In seeing hundreds of websites with a link to MySchoolBuilding, I have viewed a wide spectrum of approaches. In an another blog post, we will delve into full department sites, but in the meantime, let's summarize the exceptional approaches for a "customer interaction" page:
1) The "MySchoolBuilding" Link
If you provide a simple link of www.myschoolbuilding.com, this adds an extra step for new users by which they must manually enter your 9-digit account number. Some organizations prefer this as they may want to control exactly who has access, but for first-time "requesters", they often do not. It is ultimately your preference.
Want a list of links to speed up self-registration for requesters/customers? Download the SchoolDude MSB URL Generator spreadsheet where you can enter your SchoolDude Account Number and see the resulting web addresses to give to your webmaster.
Note concerning existing users assigned a Requester role: the account number is not required and they may login via www.myschoolbuilding.com or through links identified in option 2 below:
2) Include a Link For "Non-Requesters" That Saves 2-3 Clicks
You have Site Administrators, Technicians, Supervisors, etc., so give them a place to log in.
Create a link for "Submit a xxxxx Request" for customer access and another for "Department Login" for all other users.
One client's page had 3 links as entrances for requesters vs. site admins vs. department staff. , Technically, 2 were the same web address and it didn't matter which of the 3 a requester clicked, they were simply making the process easy.
Instead of https://www.schooldude.com and clicking "login" and then picking a software option, consider these options for our most used applications:
3) Multiple Departments? Link Them.
You do not want another department's requests, so mention "To submit a xxxxx request, visit xxxxx"
4) Include Instructions
Keep text very basic and to the point. For more detailed help guide, create a document of instructions specific to your organization and include a link to download the guide vs. filling up a webpage.
Need templates? Download these Requester Guides as Word documents for editing. Be sure to save them as PDF versions for use on your website as most devices and computers can open that format.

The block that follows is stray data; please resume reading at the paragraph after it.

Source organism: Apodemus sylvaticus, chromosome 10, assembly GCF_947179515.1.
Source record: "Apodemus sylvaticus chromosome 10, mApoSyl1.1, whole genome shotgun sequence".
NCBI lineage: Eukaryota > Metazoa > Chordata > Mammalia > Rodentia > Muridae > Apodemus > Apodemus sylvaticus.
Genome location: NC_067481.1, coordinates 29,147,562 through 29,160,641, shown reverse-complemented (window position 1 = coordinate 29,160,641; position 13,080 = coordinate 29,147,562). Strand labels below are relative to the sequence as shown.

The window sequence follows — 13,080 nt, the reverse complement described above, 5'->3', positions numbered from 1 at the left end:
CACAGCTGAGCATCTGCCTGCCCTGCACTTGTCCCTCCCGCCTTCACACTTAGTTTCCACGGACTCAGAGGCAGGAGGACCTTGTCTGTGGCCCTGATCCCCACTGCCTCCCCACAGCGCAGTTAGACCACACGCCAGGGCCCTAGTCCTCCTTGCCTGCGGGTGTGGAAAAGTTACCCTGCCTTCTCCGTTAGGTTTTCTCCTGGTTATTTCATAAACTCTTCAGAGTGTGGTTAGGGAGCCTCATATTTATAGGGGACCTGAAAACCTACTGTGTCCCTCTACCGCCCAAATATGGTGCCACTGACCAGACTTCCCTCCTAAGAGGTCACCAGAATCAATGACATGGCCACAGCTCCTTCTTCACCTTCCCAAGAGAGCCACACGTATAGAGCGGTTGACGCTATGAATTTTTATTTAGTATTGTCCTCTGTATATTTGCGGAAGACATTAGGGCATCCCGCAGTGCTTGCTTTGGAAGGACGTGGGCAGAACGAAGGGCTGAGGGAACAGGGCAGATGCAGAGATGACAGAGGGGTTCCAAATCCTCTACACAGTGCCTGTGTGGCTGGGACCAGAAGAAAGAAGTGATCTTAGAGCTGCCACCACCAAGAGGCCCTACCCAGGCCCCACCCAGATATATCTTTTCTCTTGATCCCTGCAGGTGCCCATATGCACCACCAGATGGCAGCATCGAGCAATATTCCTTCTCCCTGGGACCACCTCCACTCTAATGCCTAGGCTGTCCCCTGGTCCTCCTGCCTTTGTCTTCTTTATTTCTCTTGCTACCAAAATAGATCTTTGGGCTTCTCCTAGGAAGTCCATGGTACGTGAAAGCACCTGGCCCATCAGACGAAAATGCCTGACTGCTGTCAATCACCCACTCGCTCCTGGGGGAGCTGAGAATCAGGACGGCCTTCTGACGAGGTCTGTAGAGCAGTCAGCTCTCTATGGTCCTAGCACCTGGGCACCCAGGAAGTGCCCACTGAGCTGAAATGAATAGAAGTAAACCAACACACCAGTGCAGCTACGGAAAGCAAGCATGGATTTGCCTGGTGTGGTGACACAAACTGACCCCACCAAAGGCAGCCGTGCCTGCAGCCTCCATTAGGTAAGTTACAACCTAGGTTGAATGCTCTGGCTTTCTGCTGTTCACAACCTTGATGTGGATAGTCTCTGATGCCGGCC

5) Use Videos
People prefer a visual vs. reading.
Have an A/V department or club? They may be looking for a "real world" project. One of the better examples I saw for a Community Use page was an interview video of a staff member on why they were transitioning online. They used this "why" video just above a help video.
Prefer to DIY a short video? Consider recording on a smartphone or tablet. Personally, I use a plug-in for my Google Chrome browser called SnagIt by TechSmith. I use a USB microphone to record the audio while I am simultaneously recording my screen or a PowerPoint in show mode. The files are stored in your Google Drive and you can convert the videos with audio into a variety of formats to download or link to (MP4 works well).
Need a video? We have videos hosted on Vimeo in which your webmaster can quickly grab an "embedding code" to insert in a webpage like this.
Entering Event Requests from SchoolDude on Vimeo.
6) Include FAQs
You will have Frequently Asked Questions by your staff, so use your page or a link to a PDF document to address them. This will save phone calls, emails and irritations.
7) Think About Web Searching
Your customers do not know what the "Dude" is, but they know what a trip request, a work request, facility reservation, etc. is. We love seeing someone referencing our company name like "Just Dude It" or "Submit-a-Dude", but also include phrases in your page that will show up in search engines on your website.
Having a page on your website for request submissions is an essential tool that doubles as a professional representation of your department. Use a variety of approaches and "think as your customers think" to provide them an optimal online experience.